British Prime Minister’s Staff Is Investigated for Insider Trading Summary

  • Last updated on November 11, 2022

High-level staff members of British prime minister H. H. Asquith’s government were investigated for insider trading after buying shares of Guglielmo Marconi’s Wireless Telegraph Company and profiting from the purchases. Those implicated had advance knowledge that the government was to sign a contract with Marconi, and that Marconi shares would increase in value as a result of that contract. The scandal, which led to the fall of Asquith’s government, did not result in criminal convictions.

Summary of Event

The Marconi scandal was an insider-trading scheme that helped to bring down the government of Liberal Party prime minister H. H. Asquith in 1915. The alleged crime centered on the purchase of shares in Marconi’s Wireless Telegraph Company by leading officials in Asquith’s government. These high-level officials included his successor, the Chancellor of the Exchequer, David Lloyd George; Attorney General Rufus Isaacs; Postmaster General Herbert Samuel; and the Liberal Party treasurer, Alexander Murray. [kw]Insider Trading, British Prime Minister’s Staff Is Investigated for (Jan., 1913) Asquith, H. H. Insider trading;and H. H. Asquith[Asquith] Marconi, Guglielmo Chesterton, Cecil Asquith, H. H. Insider trading;and H. H. Asquith[Asquith] Marconi, Guglielmo Chesterton, Cecil [g]Europe;Jan., 1913: British Prime Minister’s Staff Is Investigated for Insider Trading[00150] [g]England;Jan., 1913: British Prime Minister’s Staff Is Investigated for Insider Trading[00150] [c]Corruption;Jan., 1913: British Prime Minister’s Staff Is Investigated for Insider Trading[00150] [c]Government;Jan., 1913: British Prime Minister’s Staff Is Investigated for Insider Trading[00150] [c]Politics;Jan., 1913: British Prime Minister’s Staff Is Investigated for Insider Trading[00150] [c]Business;Jan., 1913: British Prime Minister’s Staff Is Investigated for Insider Trading[00150] [c]Trade and commerce;Jan., 1913: British Prime Minister’s Staff Is Investigated for Insider Trading[00150] [c]Law and the courts;Jan., 1913: British Prime Minister’s Staff Is Investigated for Insider Trading[00150] [c]Publishing and journalism;Jan., 1913: British Prime Minister’s Staff Is Investigated for Insider Trading[00150] [c]Public morals;Jan., 1913: British Prime Minister’s Staff Is Investigated for Insider Trading[00150] [c]Ethics;Jan., 1913: British Prime Minister’s Staff Is Investigated for Insider Trading[00150] Isaacs, Godfrey Lloyd George, David Isaacs, Rufus Murray, Alexander Samuel, Herbert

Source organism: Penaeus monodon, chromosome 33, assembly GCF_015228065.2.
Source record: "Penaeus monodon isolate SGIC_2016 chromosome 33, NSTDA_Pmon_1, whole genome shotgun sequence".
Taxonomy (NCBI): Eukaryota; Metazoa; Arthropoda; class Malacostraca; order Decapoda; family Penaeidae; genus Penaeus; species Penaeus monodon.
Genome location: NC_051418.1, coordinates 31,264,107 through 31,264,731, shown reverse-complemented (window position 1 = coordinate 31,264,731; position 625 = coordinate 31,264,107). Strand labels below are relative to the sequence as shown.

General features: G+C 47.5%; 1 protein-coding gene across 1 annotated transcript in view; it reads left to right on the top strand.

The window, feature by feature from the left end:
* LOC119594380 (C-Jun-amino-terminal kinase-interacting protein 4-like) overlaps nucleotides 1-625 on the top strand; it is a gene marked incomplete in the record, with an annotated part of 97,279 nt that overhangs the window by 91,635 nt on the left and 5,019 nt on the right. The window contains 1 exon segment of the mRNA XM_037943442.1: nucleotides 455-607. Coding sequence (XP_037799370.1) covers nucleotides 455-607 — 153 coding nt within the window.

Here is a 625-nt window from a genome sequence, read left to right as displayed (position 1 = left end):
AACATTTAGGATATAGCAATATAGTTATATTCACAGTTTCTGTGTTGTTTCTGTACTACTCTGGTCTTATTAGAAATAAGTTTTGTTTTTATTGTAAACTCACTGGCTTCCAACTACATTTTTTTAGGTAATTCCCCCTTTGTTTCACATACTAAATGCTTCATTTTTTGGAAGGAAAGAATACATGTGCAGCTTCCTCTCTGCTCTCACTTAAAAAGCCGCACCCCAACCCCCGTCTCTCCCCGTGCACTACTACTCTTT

H. H. Asquith.

(Library of Congress)

The charges against Asquith’s staff were based on the purchase of shares in an American subsidiary of Marconi by cabinet ministers motivated by insider information about a pending contract between the government and Marconi. The contract called for the construction of state-owned wireless telegraphy (radio) stations throughout Great Britain. The government link to Marconi was Asquith’s attorney general, Rufus Isaacs, whose brother, Godfrey Isaacs, was chairman of Marconi. In 1923, Rufus Isaacs established the Israel Electric Corporation (IEC) in the British Mandate of Palestine. IEC remains the primary distributor of electricity in Israel.